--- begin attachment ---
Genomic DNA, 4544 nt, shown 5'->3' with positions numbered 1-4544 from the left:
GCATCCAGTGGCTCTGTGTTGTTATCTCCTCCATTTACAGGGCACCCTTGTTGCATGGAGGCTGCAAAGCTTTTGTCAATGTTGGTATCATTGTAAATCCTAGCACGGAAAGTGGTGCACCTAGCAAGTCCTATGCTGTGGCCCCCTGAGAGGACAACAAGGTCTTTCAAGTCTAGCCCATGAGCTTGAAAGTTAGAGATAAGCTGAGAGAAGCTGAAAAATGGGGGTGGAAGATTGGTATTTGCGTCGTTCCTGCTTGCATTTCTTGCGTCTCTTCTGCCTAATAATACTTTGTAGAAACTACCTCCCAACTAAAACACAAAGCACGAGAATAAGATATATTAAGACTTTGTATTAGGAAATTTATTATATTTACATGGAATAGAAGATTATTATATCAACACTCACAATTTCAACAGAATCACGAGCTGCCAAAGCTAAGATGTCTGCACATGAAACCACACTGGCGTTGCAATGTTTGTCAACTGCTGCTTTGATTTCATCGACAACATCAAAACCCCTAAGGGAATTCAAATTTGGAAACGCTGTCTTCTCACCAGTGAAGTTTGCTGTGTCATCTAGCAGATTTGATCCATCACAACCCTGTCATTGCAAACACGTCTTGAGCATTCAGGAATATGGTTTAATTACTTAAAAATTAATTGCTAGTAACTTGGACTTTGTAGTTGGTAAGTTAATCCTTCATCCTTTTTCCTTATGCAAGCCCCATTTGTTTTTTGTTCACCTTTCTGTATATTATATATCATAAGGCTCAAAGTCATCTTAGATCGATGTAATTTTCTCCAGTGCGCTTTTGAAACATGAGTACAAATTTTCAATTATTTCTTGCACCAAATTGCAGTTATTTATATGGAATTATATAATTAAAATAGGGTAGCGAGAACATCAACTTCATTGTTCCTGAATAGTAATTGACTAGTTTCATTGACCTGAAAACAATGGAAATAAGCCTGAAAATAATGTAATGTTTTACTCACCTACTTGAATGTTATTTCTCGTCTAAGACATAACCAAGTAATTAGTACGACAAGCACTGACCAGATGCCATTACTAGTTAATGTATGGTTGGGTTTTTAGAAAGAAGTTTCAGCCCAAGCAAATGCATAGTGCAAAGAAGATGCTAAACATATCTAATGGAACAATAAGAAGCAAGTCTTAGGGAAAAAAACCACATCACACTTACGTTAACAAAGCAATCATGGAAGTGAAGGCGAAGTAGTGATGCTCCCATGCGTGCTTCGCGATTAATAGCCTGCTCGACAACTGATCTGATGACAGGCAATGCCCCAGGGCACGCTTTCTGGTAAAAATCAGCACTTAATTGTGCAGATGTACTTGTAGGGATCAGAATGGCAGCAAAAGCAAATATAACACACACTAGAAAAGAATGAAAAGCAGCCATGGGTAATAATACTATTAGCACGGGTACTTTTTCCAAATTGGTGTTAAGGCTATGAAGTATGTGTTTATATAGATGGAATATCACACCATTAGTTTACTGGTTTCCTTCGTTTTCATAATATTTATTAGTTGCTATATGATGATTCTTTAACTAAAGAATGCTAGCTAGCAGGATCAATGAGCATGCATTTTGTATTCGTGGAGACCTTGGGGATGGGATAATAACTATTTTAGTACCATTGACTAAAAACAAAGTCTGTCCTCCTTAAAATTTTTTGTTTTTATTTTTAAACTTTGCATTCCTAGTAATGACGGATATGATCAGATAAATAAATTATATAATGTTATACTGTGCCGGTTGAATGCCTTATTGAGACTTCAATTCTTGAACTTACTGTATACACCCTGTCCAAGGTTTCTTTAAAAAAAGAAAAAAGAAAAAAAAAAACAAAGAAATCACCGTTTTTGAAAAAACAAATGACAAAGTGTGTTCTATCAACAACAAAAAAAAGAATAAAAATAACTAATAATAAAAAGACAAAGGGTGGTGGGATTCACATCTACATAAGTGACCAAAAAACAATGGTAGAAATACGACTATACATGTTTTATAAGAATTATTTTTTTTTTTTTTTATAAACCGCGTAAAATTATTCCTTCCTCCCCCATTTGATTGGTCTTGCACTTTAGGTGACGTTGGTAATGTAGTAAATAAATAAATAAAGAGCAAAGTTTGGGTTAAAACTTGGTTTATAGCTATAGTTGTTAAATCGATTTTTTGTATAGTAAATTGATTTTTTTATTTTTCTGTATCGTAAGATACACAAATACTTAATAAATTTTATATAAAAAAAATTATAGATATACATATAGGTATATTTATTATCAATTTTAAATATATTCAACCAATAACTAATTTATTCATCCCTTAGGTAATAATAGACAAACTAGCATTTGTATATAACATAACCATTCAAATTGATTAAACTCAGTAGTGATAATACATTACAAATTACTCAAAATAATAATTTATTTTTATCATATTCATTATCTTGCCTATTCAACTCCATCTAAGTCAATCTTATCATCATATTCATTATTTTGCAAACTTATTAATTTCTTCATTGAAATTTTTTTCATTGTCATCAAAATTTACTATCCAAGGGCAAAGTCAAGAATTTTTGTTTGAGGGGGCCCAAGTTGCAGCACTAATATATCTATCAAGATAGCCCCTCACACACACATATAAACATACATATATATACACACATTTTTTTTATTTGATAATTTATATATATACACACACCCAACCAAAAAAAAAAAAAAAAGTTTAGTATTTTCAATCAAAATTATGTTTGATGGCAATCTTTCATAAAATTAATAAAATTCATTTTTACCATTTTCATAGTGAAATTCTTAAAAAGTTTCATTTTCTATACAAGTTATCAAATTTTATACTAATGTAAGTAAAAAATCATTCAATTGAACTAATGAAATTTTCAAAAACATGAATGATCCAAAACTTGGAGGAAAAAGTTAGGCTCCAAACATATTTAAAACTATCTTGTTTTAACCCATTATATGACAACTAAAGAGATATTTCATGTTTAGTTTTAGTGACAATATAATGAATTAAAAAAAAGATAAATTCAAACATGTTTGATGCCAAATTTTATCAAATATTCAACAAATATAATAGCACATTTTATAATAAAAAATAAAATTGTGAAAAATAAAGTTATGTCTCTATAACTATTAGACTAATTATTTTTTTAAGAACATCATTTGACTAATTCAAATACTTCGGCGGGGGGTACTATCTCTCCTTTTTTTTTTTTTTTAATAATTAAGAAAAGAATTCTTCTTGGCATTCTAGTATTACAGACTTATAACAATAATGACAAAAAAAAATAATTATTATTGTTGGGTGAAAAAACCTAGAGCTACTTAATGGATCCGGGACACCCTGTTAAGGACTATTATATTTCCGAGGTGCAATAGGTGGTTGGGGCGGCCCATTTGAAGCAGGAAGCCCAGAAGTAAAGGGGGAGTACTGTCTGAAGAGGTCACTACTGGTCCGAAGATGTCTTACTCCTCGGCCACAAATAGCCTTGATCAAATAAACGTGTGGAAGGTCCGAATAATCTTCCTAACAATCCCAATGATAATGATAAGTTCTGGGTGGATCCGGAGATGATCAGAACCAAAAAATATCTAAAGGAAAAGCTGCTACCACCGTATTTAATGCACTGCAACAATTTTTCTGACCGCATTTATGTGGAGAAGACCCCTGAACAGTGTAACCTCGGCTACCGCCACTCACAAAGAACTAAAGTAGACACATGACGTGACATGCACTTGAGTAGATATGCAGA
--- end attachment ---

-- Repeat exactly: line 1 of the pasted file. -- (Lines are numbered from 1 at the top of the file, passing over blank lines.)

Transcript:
Genomic DNA, 4544 nt, shown 5'->3' with positions numbered 1-4544 from the left: